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From Midnight to Broad Daylight: The constructive capabilities of techno and
Unformatted Document Text:  From Midnight to Broad Daylight 17 of the population, which increased to 29 percent by 1962 (Jacoby, 1998, p. 233). Most of the migrants were southerners who Coleman Young – after becoming Detroit's first black mayor in 1974 – would refer to as people who "dealt in harsh realities," were unfamiliar with "the niceties of life," and easily given to violence (Jacoby, 1998, p. 233). Yet, in the latter half of the 20 th century it was the race riots of July 1967 that set race relations back by years, if not decades. "For both whites and blacks, 1967 was the moment that forever sealed the fate of Motor City: for white, the end of an era, for blacks, the beginning of history" (Jacoby, 1999, p. 238). After the riots a high proportion of the remaining whites in the city headed towards the suburbs. Between 1950 and 1990, Detroit lost 1.4 million white residents. Currently, only 22 % of Detroiters are white, the smallest percentage of whites in the 150 most populous cities in the U.S. (Hartigan, 1999, 10). In what Jacoby refers to as "the black mythology of Detroit," 1967 signaled the moment when blacks stood up for themselves – "what Ebony magazine called 'the birth pangs' of a new city." Former head of the Detroit NAACP Arthur Johnson was quoted as saying, "what we had in 1967 was a surprise pregnancy. The baby had to be delivered…we had to go through some kind of trauma" (in Jacoby, 1998, p. 239). While Johnson makes an adequate effort at the use of analogy, it is worth noting that not all births are traumatic events with such distressing consequences as those that ensued from the 1967 fires. By 1970, there were half a million guns in the city, four-fifths of them unregistered (Jacoby, 1999, p. 251), and the city's dwindling population and economy was exaggerated by sensationalist news stories (Jacoby, 1999, p. 40). Citizens who had such high hopes for the city watched as their surroundings and faith in rejuvenation dissipated. Jacoby suggests that by the early 1980s no one knew how to reach out to the black city and "many city dwellers drifted beyond the pale of hope,

Authors: Farrugia, Rebekah.
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From Midnight to Broad Daylight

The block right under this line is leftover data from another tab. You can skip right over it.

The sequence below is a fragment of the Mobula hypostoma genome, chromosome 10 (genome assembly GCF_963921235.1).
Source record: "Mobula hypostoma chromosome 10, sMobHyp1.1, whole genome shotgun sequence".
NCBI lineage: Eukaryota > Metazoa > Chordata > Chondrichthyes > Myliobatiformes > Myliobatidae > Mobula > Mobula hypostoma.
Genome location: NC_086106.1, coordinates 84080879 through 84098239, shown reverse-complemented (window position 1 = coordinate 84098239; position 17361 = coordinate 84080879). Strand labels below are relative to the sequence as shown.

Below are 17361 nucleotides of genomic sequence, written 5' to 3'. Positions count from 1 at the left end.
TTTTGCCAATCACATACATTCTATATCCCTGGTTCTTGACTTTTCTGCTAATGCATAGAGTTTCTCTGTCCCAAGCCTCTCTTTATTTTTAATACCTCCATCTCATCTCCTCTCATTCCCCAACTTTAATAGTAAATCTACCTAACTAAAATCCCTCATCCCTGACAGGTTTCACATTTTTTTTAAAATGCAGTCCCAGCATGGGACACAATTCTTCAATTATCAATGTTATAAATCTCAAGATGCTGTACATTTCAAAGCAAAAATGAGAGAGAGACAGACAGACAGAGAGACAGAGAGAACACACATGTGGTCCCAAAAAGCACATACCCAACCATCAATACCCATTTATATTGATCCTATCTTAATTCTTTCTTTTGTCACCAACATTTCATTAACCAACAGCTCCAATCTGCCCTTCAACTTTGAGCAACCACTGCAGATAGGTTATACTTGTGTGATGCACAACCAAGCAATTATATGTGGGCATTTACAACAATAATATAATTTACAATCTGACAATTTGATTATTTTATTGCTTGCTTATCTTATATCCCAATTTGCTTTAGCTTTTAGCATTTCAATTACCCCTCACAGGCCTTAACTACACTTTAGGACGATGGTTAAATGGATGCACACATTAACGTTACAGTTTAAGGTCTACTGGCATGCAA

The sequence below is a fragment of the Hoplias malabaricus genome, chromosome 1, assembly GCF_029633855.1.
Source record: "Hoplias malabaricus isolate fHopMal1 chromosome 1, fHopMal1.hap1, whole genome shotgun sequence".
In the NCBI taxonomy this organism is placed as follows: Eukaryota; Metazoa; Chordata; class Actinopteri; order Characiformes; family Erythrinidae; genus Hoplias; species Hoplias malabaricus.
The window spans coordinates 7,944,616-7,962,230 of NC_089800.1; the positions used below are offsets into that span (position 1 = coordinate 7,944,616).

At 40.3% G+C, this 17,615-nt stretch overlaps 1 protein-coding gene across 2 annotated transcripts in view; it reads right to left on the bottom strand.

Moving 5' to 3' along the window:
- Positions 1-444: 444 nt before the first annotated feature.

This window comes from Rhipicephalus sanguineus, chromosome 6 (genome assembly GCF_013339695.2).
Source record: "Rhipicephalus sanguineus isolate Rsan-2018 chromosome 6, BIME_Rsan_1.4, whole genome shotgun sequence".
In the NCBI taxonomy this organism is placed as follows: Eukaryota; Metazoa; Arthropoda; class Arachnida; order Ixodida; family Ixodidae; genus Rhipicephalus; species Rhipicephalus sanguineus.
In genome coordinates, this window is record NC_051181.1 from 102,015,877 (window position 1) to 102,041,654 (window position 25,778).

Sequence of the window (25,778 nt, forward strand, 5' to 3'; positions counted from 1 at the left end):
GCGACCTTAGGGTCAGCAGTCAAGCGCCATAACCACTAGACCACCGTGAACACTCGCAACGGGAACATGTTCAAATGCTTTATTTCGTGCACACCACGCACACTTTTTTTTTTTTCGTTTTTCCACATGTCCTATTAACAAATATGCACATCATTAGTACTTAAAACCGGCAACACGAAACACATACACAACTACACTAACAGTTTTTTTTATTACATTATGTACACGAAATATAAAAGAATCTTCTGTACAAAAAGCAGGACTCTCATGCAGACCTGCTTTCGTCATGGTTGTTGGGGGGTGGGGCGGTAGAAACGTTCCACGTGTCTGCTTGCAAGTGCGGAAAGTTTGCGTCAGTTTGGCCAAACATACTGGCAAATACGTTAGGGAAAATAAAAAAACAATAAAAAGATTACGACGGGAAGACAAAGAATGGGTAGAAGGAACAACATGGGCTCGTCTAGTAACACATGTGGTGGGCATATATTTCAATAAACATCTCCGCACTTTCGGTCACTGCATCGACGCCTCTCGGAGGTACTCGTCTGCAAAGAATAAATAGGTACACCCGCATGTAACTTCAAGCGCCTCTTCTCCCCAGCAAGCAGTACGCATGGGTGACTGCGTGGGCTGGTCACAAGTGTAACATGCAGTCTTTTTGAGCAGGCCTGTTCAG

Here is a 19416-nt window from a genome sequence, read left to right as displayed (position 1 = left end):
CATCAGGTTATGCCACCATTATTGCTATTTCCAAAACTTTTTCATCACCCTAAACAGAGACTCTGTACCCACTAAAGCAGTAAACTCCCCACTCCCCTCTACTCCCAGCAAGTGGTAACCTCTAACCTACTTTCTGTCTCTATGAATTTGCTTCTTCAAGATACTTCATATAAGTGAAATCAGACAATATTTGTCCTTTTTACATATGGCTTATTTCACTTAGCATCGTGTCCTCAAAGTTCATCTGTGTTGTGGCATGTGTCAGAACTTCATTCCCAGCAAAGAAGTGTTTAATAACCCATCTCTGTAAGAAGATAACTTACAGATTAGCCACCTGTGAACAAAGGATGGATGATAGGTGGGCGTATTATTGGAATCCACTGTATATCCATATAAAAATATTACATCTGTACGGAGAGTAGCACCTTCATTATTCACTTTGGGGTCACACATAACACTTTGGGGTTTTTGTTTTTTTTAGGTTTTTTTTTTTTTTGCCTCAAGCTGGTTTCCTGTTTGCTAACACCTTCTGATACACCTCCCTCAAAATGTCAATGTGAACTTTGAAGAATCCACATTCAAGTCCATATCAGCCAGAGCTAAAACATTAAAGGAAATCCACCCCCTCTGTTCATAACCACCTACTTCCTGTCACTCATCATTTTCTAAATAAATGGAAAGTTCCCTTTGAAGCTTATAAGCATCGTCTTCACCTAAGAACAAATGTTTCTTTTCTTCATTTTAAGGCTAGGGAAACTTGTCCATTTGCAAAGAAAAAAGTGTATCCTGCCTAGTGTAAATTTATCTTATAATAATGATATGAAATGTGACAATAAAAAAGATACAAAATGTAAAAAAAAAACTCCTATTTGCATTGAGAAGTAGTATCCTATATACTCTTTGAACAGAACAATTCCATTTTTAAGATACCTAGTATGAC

17
of the population, which increased to 29 percent by 1962 (Jacoby, 1998, p. 233). Most of the
migrants were southerners who Coleman Young – after becoming Detroit's first black mayor in
1974 – would refer to as people who "dealt in harsh realities," were unfamiliar with "the niceties
of life," and easily given to violence (Jacoby, 1998, p. 233). Yet, in the latter half of the 20
th
century it was the race riots of July 1967 that set race relations back by years, if not decades.
"For both whites and blacks, 1967 was the moment that forever sealed the fate of Motor City:
for white, the end of an era, for blacks, the beginning of history" (Jacoby, 1999, p. 238).
After the riots a high proportion of the remaining whites in the city headed towards the
suburbs. Between 1950 and 1990, Detroit lost 1.4 million white residents. Currently, only 22 %
of Detroiters are white, the smallest percentage of whites in the 150 most populous cities in the
U.S. (Hartigan, 1999, 10). In what Jacoby refers to as "the black mythology of Detroit," 1967
signaled the moment when blacks stood up for themselves – "what Ebony magazine called 'the
birth pangs' of a new city." Former head of the Detroit NAACP Arthur Johnson was quoted as
saying, "what we had in 1967 was a surprise pregnancy. The baby had to be delivered…we had
to go through some kind of trauma" (in Jacoby, 1998, p. 239). While Johnson makes an
adequate effort at the use of analogy, it is worth noting that not all births are traumatic events
with such distressing consequences as those that ensued from the 1967 fires. By 1970, there
were half a million guns in the city, four-fifths of them unregistered (Jacoby, 1999, p. 251), and
the city's dwindling population and economy was exaggerated by sensationalist news stories
(Jacoby, 1999, p. 40). Citizens who had such high hopes for the city watched as their
surroundings and faith in rejuvenation dissipated. Jacoby suggests that by the early 1980s no one
knew how to reach out to the black city and "many city dwellers drifted beyond the pale of hope,


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